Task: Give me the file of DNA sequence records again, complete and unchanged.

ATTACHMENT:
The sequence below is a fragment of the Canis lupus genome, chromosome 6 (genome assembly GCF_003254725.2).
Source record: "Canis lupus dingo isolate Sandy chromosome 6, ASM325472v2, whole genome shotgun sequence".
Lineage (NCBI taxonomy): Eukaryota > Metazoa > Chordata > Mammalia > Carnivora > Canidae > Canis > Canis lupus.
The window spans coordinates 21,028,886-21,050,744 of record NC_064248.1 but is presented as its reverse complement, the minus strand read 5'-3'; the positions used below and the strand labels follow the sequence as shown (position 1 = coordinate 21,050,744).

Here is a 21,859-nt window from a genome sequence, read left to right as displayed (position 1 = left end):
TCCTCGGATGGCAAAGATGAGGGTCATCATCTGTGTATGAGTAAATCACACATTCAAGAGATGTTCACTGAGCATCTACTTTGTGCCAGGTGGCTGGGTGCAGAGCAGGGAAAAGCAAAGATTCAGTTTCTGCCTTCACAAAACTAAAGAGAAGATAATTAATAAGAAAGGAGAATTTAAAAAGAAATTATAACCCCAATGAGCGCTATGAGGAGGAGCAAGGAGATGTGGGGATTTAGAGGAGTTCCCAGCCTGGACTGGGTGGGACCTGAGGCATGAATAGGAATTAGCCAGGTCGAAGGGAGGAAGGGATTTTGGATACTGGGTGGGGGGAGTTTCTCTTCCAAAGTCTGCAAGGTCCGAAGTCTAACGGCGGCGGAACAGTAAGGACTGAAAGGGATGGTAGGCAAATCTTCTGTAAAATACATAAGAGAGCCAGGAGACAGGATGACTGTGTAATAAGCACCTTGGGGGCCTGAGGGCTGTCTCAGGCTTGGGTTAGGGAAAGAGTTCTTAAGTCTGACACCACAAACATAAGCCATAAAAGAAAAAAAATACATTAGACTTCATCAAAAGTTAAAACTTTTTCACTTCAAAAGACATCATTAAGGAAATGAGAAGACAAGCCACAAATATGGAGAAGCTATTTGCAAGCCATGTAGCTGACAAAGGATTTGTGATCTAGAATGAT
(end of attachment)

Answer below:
The sequence below is a fragment of the Canis lupus genome, chromosome 6 (genome assembly GCF_003254725.2).
Source record: "Canis lupus dingo isolate Sandy chromosome 6, ASM325472v2, whole genome shotgun sequence".
Lineage (NCBI taxonomy): Eukaryota > Metazoa > Chordata > Mammalia > Carnivora > Canidae > Canis > Canis lupus.
The window spans coordinates 21,028,886-21,050,744 of record NC_064248.1 but is presented as its reverse complement, the minus strand read 5'-3'; the positions used below and the strand labels follow the sequence as shown (position 1 = coordinate 21,050,744).

Here is a 21,859-nt window from a genome sequence, read left to right as displayed (position 1 = left end):
TCCTCGGATGGCAAAGATGAGGGTCATCATCTGTGTATGAGTAAATCACACATTCAAGAGATGTTCACTGAGCATCTACTTTGTGCCAGGTGGCTGGGTGCAGAGCAGGGAAAAGCAAAGATTCAGTTTCTGCCTTCACAAAACTAAAGAGAAGATAATTAATAAGAAAGGAGAATTTAAAAAGAAATTATAACCCCAATGAGCGCTATGAGGAGGAGCAAGGAGATGTGGGGATTTAGAGGAGTTCCCAGCCTGGACTGGGTGGGACCTGAGGCATGAATAGGAATTAGCCAGGTCGAAGGGAGGAAGGGATTTTGGATACTGGGTGGGGGGAGTTTCTCTTCCAAAGTCTGCAAGGTCCGAAGTCTAACGGCGGCGGAACAGTAAGGACTGAAAGGGATGGTAGGCAAATCTTCTGTAAAATACATAAGAGAGCCAGGAGACAGGATGACTGTGTAATAAGCACCTTGGGGGCCTGAGGGCTGTCTCAGGCTTGGGTTAGGGAAAGAGTTCTTAAGTCTGACACCACAAACATAAGCCATAAAAGAAAAAAAATACATTAGACTTCATCAAAAGTTAAAACTTTTTCACTTCAAAAGACATCATTAAGGAAATGAGAAGACAAGCCACAAATATGGAGAAGCTATTTGCAAGCCATGTAGCTGACAAAGGATTTGTGATCTAGAATGAT